Tamburlaine Organic Wines has collaborated with Jamie Durie to create a small batch of wines called ‘True Earth Collective’ to support National Tree Day. Drinks Digest sat down with Chief Winemaker Mark Davidson to learn more about the partnership and the rise of organic wine in Australia.
Durie is dedicated to supporting environmental causes and loves drinking organic wine, so when he wanted to combine the two passions, he knew exactly where to turn: Hunter Valley and Orange-based winery Tamburlaine.
Tamburlaine was established in 1966 and in 1985 the winery was purchased by a small group of friends and relatives led by Davidson. Davidson has built his long-term winemaking philosophy around contemporary organic practices in the vineyard and the winery. The result is a wide range of award-winning organic, vegan-friendly, low sulphur and no added sulphur wines.
Durie called Davidson last year and proposed they work together on the True Earth Collective project. He visited the winery during the blending period, toured the vineyard and was heavily involved in the design of the label. The result is three limited edition wines that come with extra benefits. For every bottle of True Earth purchased, consumers are also donating $2 to Planet Ark’s National Tree Day, supporting efforts to plant over one million new trees, shrubs and grasses each year.
“We’re thrilled to be partnering with Jamie and Planet Ark on a project that is so synergistic with our values,” said Davidson.
Durie added: “I am passionate about the need to honour and heal our land. This collaboration with Tamburlaine was born through the mutual respect for land and how it’s managed. We are tremendously excited to see this project from conception through to completion. I’ve been an ambassador for National Tree Day since 1999 and worked with Planet Ark on environmental initiatives for over 27 years.”
Durie has worked in the environmental sector for over 28 years and was selected to train with Al Gore and to be a part of the Climate Reality Group. An ambassador for Planet Ark’s National Tree day for over 21 years, Durie has worked on multiple environmental campaigns with the United Nations in New York, Greening Australia, Landcare Australia, the Australian Conservation Foundation and multiple other organisations. In honour of his work over the last two decades, Jamie was awarded the Medal of the Order of Australia in 2013 for services to the environment & design.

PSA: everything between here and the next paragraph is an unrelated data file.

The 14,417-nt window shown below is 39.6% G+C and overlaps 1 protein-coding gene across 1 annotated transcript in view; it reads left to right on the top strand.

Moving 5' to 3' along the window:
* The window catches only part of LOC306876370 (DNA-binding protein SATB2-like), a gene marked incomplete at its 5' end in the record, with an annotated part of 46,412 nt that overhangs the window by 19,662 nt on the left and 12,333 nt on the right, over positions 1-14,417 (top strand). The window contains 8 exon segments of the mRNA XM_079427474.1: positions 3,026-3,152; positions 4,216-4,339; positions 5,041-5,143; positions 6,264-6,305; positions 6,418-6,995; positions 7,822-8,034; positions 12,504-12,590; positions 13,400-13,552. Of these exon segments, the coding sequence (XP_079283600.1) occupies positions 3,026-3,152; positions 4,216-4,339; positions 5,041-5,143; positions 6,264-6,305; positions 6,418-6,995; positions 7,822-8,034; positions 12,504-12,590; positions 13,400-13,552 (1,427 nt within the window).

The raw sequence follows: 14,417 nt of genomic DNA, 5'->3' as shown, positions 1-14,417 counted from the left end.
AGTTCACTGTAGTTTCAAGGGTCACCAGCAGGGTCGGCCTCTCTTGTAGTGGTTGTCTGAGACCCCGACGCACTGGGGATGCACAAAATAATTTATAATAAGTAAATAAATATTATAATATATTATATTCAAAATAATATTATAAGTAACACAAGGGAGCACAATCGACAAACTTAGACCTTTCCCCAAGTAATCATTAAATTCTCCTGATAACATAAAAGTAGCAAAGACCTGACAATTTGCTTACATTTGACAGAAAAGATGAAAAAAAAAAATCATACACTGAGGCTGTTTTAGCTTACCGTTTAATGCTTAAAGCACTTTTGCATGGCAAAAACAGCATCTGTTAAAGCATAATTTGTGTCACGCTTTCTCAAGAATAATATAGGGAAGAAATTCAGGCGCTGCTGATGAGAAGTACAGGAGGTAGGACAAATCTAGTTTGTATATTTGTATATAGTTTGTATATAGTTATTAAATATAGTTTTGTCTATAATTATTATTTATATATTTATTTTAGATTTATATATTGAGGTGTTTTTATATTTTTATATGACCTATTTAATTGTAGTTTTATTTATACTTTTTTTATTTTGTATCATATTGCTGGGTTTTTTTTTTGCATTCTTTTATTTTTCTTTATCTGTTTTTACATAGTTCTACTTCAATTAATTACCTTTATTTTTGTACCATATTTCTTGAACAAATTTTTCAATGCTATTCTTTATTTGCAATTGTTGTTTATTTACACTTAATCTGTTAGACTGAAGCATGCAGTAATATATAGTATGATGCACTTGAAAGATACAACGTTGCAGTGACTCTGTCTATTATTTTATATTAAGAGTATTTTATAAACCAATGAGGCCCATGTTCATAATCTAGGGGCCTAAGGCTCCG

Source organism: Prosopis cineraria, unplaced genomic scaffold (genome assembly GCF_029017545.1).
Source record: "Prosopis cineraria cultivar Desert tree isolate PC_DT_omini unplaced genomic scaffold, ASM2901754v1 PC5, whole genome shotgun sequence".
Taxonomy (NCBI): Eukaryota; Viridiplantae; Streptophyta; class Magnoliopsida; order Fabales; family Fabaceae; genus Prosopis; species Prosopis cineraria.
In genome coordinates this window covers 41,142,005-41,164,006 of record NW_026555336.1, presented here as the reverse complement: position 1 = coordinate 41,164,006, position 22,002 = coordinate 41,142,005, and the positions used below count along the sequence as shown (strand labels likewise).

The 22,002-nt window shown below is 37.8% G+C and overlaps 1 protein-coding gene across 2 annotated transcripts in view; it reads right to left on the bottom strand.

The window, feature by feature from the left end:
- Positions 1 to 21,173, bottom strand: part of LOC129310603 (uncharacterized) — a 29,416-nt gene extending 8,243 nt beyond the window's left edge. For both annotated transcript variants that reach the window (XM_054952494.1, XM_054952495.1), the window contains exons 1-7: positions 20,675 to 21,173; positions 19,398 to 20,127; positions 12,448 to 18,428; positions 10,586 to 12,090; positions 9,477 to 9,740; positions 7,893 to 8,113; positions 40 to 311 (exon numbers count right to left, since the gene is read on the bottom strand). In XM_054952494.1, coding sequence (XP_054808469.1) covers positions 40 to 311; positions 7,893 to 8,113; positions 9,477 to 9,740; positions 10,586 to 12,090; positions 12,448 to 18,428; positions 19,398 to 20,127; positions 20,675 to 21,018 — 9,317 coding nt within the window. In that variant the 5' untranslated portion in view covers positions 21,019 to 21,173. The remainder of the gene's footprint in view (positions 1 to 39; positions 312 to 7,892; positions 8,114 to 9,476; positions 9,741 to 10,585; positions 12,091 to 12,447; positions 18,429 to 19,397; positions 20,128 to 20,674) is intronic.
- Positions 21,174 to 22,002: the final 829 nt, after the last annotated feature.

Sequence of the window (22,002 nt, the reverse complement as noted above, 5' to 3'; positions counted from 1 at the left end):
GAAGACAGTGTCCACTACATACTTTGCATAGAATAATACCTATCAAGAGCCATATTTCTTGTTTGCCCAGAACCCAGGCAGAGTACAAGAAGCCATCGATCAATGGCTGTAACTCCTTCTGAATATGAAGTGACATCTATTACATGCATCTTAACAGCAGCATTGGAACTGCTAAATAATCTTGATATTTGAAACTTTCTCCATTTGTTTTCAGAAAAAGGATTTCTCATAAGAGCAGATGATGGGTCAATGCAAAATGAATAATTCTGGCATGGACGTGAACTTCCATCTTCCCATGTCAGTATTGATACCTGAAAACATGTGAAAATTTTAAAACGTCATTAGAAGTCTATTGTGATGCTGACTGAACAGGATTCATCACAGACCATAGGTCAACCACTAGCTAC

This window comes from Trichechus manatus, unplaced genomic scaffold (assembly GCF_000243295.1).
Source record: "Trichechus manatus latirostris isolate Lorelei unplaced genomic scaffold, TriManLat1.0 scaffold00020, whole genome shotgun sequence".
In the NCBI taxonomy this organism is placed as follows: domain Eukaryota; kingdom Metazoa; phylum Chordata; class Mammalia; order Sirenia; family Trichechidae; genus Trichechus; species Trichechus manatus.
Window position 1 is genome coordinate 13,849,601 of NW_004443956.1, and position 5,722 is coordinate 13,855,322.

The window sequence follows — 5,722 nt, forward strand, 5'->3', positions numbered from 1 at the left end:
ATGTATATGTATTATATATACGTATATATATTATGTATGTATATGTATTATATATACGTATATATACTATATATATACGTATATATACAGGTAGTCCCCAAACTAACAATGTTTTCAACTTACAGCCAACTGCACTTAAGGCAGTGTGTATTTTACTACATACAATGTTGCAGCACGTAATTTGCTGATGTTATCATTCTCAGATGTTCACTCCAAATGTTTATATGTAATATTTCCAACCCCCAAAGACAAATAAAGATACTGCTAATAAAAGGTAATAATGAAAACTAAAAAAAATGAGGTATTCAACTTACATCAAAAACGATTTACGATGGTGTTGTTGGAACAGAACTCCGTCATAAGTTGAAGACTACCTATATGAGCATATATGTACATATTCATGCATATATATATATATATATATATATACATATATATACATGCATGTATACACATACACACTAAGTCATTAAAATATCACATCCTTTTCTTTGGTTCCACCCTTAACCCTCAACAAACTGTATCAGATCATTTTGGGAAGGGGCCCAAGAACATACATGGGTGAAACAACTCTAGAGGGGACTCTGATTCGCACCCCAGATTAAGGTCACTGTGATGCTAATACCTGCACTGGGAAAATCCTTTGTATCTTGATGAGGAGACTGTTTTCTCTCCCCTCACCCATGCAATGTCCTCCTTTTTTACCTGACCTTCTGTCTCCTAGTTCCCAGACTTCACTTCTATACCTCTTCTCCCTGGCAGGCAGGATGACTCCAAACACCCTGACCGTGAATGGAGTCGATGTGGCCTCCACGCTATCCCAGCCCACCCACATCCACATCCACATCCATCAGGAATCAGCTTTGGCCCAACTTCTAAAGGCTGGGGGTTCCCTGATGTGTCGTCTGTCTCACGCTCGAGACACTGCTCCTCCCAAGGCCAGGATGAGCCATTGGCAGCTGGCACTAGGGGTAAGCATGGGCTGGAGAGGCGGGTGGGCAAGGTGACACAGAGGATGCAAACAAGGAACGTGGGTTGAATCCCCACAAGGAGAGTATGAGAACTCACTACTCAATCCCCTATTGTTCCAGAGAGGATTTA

In addition to its National Tree Day affiliation, the project also integrates two exciting new Australian-born technologies. Each bottle is uniquely ‘fingerprinted’ with Laava Smart Fingerprint technology and after scanning, consumers can explore the wine back-story and connect with Upstreet, a micro-investment platform. Customers who sign up to Upstreet will receive $4 per bottle in fractional shares of a sustainability Exchange Traded Fund (ASX:FAIR).
There are three wines in the collection: Wild Chardonnay, Malbec Shiraz and Cabernet Shiraz, each selected from organic vineyards across Orange and Canowindra in Central West NSW. The wines are available for purchase exclusively online and through Tamburlaine Cellar Doors for as long as they last.
Davidson (above) said he hopes the collaboration with Durie will be an enduring one and the pair are already considering how they grow the initiative.
“Jamie and I would like to see this as a project that continues and possibly even expands internationally,” Davidson said.
Triumphing during a challenging 12 months
Davidson also discussed the major social shifts that 2020 and 2021 have brought and said Tamburlaine had been well prepared for the challenges the wine industry faced.
“We have a strong history of direct sales,” he explained. “The winery’s founder Dr Lance Allen only sold out of the cellar door. His philosophy was that you made it out the back and sold it out the front.